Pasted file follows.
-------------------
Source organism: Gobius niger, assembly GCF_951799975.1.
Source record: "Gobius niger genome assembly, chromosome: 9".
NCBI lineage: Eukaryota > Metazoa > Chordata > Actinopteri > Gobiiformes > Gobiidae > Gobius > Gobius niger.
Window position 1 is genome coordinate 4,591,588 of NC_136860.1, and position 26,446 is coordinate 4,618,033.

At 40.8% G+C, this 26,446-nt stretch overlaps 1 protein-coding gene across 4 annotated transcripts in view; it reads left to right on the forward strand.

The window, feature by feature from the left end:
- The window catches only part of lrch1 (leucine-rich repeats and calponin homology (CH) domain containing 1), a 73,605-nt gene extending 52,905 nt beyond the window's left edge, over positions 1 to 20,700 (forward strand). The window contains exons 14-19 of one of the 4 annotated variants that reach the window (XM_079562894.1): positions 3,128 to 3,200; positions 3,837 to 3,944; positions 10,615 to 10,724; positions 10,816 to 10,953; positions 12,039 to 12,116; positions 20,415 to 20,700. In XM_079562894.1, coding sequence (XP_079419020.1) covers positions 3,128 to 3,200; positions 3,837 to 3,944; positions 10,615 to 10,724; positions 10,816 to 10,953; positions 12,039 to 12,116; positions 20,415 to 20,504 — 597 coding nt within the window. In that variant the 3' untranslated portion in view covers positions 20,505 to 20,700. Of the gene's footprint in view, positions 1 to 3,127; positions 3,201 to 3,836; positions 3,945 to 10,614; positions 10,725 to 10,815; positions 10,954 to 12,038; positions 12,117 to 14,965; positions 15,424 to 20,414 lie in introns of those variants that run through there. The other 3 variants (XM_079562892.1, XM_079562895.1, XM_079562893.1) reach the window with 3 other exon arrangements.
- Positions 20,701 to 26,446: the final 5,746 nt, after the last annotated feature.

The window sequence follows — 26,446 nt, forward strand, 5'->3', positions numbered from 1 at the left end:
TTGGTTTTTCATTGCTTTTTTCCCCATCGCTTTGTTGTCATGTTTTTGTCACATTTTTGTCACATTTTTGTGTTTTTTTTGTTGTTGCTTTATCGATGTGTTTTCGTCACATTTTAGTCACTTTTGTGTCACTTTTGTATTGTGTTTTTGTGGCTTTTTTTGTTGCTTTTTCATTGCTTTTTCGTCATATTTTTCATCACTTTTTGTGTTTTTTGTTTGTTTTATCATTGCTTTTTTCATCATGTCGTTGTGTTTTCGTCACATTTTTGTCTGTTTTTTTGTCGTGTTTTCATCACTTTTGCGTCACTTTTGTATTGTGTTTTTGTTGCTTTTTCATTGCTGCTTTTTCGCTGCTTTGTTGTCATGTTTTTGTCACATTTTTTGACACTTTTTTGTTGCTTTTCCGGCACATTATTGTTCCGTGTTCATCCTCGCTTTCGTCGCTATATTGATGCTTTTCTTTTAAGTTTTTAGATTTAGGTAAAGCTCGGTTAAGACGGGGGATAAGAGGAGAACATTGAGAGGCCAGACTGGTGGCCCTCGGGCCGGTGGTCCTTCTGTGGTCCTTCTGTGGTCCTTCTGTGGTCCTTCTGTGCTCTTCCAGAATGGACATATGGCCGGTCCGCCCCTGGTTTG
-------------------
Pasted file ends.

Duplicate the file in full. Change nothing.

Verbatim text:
Source organism: Gobius niger, assembly GCF_951799975.1.
Source record: "Gobius niger genome assembly, chromosome: 9".
NCBI lineage: Eukaryota > Metazoa > Chordata > Actinopteri > Gobiiformes > Gobiidae > Gobius > Gobius niger.
Window position 1 is genome coordinate 4,591,588 of NC_136860.1, and position 26,446 is coordinate 4,618,033.

At 40.8% G+C, this 26,446-nt stretch overlaps 1 protein-coding gene across 4 annotated transcripts in view; it reads left to right on the forward strand.

The window, feature by feature from the left end:
- The window catches only part of lrch1 (leucine-rich repeats and calponin homology (CH) domain containing 1), a 73,605-nt gene extending 52,905 nt beyond the window's left edge, over positions 1 to 20,700 (forward strand). The window contains exons 14-19 of one of the 4 annotated variants that reach the window (XM_079562894.1): positions 3,128 to 3,200; positions 3,837 to 3,944; positions 10,615 to 10,724; positions 10,816 to 10,953; positions 12,039 to 12,116; positions 20,415 to 20,700. In XM_079562894.1, coding sequence (XP_079419020.1) covers positions 3,128 to 3,200; positions 3,837 to 3,944; positions 10,615 to 10,724; positions 10,816 to 10,953; positions 12,039 to 12,116; positions 20,415 to 20,504 — 597 coding nt within the window. In that variant the 3' untranslated portion in view covers positions 20,505 to 20,700. Of the gene's footprint in view, positions 1 to 3,127; positions 3,201 to 3,836; positions 3,945 to 10,614; positions 10,725 to 10,815; positions 10,954 to 12,038; positions 12,117 to 14,965; positions 15,424 to 20,414 lie in introns of those variants that run through there. The other 3 variants (XM_079562892.1, XM_079562895.1, XM_079562893.1) reach the window with 3 other exon arrangements.
- Positions 20,701 to 26,446: the final 5,746 nt, after the last annotated feature.

The window sequence follows — 26,446 nt, forward strand, 5'->3', positions numbered from 1 at the left end:
TTGGTTTTTCATTGCTTTTTTCCCCATCGCTTTGTTGTCATGTTTTTGTCACATTTTTGTCACATTTTTGTGTTTTTTTTGTTGTTGCTTTATCGATGTGTTTTCGTCACATTTTAGTCACTTTTGTGTCACTTTTGTATTGTGTTTTTGTGGCTTTTTTTGTTGCTTTTTCATTGCTTTTTCGTCATATTTTTCATCACTTTTTGTGTTTTTTGTTTGTTTTATCATTGCTTTTTTCATCATGTCGTTGTGTTTTCGTCACATTTTTGTCTGTTTTTTTGTCGTGTTTTCATCACTTTTGCGTCACTTTTGTATTGTGTTTTTGTTGCTTTTTCATTGCTGCTTTTTCGCTGCTTTGTTGTCATGTTTTTGTCACATTTTTTGACACTTTTTTGTTGCTTTTCCGGCACATTATTGTTCCGTGTTCATCCTCGCTTTCGTCGCTATATTGATGCTTTTCTTTTAAGTTTTTAGATTTAGGTAAAGCTCGGTTAAGACGGGGGATAAGAGGAGAACATTGAGAGGCCAGACTGGTGGCCCTCGGGCCGGTGGTCCTTCTGTGGTCCTTCTGTGGTCCTTCTGTGGTCCTTCTGTGCTCTTCCAGAATGGACATATGGCCGGTCCGCCCCTGGTTTG